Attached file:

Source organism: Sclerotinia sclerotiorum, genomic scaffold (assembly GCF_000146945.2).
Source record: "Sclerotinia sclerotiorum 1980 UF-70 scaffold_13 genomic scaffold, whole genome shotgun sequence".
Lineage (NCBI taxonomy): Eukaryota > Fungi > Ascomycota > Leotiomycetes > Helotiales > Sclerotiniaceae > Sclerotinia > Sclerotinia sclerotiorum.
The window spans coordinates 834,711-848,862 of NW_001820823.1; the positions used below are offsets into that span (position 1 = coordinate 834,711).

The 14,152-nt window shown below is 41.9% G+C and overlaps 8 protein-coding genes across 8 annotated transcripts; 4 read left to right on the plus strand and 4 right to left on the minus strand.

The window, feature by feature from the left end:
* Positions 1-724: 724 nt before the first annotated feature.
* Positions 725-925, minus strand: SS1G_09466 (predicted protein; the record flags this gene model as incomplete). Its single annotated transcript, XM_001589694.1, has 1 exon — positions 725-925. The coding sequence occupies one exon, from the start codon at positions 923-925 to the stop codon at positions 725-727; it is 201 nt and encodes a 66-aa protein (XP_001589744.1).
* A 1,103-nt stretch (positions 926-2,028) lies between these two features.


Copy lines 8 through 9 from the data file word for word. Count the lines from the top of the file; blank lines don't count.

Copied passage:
* Positions 725-925, minus strand: SS1G_09466 (predicted protein; the record flags this gene model as incomplete). Its single annotated transcript, XM_001589694.1, has 1 exon — positions 725-925. The coding sequence occupies one exon, from the start codon at positions 923-925 to the stop codon at positions 725-727; it is 201 nt and encodes a 66-aa protein (XP_001589744.1).
* A 1,103-nt stretch (positions 926-2,028) lies between these two features.